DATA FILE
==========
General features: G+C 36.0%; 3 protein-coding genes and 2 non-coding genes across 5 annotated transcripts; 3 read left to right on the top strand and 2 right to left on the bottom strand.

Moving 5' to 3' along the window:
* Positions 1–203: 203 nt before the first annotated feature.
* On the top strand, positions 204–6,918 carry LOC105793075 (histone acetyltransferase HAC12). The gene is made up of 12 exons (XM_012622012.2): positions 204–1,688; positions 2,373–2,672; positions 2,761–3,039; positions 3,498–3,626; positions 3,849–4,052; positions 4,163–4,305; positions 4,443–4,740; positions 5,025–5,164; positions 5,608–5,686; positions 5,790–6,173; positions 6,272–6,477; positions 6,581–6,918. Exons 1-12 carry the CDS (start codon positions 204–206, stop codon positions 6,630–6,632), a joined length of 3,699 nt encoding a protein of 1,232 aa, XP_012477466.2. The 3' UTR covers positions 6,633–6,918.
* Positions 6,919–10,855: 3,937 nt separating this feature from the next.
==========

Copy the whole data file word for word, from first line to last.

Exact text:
General features: G+C 36.0%; 3 protein-coding genes and 2 non-coding genes across 5 annotated transcripts; 3 read left to right on the top strand and 2 right to left on the bottom strand.

Moving 5' to 3' along the window:
* Positions 1–203: 203 nt before the first annotated feature.
* On the top strand, positions 204–6,918 carry LOC105793075 (histone acetyltransferase HAC12). The gene is made up of 12 exons (XM_012622012.2): positions 204–1,688; positions 2,373–2,672; positions 2,761–3,039; positions 3,498–3,626; positions 3,849–4,052; positions 4,163–4,305; positions 4,443–4,740; positions 5,025–5,164; positions 5,608–5,686; positions 5,790–6,173; positions 6,272–6,477; positions 6,581–6,918. Exons 1-12 carry the CDS (start codon positions 204–206, stop codon positions 6,630–6,632), a joined length of 3,699 nt encoding a protein of 1,232 aa, XP_012477466.2. The 3' UTR covers positions 6,633–6,918.
* Positions 6,919–10,855: 3,937 nt separating this feature from the next.